Even the savviest stock pickers had a tough time revving their portfolios in this year’s disappointing stock market. But now, at year-end, you have a good chance to bolster your retirement stash and save money. Simply follow the three steps below — they may turn out to be the most lucrative moves you’ll make all year.
When you want to invest in a mutual fund, it rarely pays to procrastinate — except at year-end. Here’s why: Many funds distribute net capital gains (gains that exceed losses) in November and December on stocks they’ve sold for the year. The gains may be short-term or long-term, depending on how long the fund held the stock before selling it. Investors may receive about 5% to 10% of their assets in distributions, and owe capital-gains taxes on that amount, even if it’s automatically reinvested.
That’s fair for people who have shared in the fund’s gains. But if you invest late in the year, part of your investment will, in effect, be kicked back to you and you’ll owe taxes on it. Say you invest $10,000 in a fund on Dec. 1, and on Dec. 15 the fund distributes a short-term gain of $1,000 to you. The payout will reduce the value of your account to $9,000 and, if you’re in the 28% tax bracket, you’ll have to pay short-term capital-gains taxes on the $1,000 — that’s $280. So check with the fund to find out its distribution date, and wait until after that to invest.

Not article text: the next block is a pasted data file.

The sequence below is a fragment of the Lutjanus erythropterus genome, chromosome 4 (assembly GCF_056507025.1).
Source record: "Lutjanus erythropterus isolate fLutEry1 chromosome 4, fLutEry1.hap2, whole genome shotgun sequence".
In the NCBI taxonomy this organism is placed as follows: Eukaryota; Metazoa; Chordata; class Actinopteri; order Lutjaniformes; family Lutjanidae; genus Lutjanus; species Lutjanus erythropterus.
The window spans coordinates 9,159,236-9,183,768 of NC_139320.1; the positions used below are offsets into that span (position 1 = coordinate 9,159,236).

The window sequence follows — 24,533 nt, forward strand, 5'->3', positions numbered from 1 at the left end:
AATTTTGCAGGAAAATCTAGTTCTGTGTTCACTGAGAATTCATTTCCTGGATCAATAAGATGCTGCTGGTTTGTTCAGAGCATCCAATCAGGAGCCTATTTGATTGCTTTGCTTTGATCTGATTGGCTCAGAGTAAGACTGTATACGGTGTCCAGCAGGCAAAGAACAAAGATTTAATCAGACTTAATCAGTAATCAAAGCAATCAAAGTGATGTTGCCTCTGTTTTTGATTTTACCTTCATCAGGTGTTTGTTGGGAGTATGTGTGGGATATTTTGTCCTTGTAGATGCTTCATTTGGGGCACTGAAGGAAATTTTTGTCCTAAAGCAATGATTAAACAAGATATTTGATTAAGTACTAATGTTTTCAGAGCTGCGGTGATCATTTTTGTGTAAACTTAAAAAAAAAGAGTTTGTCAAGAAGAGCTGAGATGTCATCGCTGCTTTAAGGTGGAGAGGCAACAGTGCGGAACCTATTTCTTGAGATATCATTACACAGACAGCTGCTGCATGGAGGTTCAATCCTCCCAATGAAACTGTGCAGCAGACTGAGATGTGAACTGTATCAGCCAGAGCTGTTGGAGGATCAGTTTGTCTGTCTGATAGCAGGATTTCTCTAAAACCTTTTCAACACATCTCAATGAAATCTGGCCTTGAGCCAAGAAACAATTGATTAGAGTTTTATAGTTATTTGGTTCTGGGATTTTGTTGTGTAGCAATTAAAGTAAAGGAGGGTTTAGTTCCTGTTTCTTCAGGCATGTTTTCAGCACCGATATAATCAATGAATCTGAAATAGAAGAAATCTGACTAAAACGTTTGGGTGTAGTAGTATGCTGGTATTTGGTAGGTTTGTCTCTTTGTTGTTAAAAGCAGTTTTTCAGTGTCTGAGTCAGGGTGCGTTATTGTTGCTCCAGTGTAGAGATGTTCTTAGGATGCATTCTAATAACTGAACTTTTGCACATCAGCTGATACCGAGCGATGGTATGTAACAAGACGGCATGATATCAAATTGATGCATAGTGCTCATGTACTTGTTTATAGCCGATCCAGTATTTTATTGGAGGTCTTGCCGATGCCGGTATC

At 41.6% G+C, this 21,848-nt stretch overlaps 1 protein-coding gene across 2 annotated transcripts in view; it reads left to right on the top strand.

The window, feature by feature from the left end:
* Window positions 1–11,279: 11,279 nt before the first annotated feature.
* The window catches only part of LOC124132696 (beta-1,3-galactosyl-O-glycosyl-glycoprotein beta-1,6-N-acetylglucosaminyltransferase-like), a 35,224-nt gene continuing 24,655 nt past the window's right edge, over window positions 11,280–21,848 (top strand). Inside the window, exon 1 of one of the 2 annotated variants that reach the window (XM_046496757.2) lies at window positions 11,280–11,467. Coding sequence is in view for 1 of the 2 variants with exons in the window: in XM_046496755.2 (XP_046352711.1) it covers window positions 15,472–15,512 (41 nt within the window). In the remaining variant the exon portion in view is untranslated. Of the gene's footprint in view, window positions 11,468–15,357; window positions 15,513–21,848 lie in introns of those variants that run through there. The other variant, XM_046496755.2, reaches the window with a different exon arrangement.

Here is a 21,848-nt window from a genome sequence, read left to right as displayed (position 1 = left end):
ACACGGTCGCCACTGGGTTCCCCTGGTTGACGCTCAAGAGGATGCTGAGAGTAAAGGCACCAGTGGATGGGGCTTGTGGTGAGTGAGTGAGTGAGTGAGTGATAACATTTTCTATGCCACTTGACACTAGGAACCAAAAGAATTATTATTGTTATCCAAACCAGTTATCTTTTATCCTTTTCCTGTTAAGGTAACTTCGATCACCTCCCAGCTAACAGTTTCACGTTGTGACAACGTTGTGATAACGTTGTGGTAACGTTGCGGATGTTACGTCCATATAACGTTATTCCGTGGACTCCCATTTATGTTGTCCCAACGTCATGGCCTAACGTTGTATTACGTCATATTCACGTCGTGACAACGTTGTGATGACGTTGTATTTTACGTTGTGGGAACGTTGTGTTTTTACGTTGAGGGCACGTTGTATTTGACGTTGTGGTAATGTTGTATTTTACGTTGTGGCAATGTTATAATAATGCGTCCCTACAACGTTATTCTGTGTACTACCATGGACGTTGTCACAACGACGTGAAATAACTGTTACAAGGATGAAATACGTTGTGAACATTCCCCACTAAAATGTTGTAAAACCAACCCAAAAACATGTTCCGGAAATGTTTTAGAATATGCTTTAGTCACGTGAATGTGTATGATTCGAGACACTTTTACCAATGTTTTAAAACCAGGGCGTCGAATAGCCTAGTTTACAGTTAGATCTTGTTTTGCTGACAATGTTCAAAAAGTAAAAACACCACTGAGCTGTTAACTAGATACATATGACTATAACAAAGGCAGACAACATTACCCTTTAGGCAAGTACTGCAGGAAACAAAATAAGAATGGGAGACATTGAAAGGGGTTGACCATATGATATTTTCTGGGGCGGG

Sell your losers
If you sold winning investments this year, you face a capital-gains tax bill. But you can trim it by also selling some losers. “For each dollar of loss you realize, you can offset a dollar of gain,” says Anthony Manziano, tax director at Bederson & Co., an accounting firm in West Orange, N.J. Excess losses can be used to reduce your taxable income. A caveat, though: Beware of the “wash-sale rule,” which holds that if you buy back a losing stock within 30 days of selling it, you can’t use the losses from the sale to offset gains.
Get the max out of tax-deferred accounts
If you don’t understand the urgency of maximizing your retirement savings, consider this: If you invested $500 a month in a tax-deferred plan earning an average annual 9%, you would have $564,765 after 25 years. If you wait five years before investing, you’d have just $336,448, according to T. Rowe Price in Baltimore, Md.
Your top priority should be to invest as much as you can in your 401(k), because your contributions are made before taxes and employers often match a portion of what you put in. Once you hit the maximum allowable 401(k) contribution, invest in a Roth IRA or a nondeductible IRA.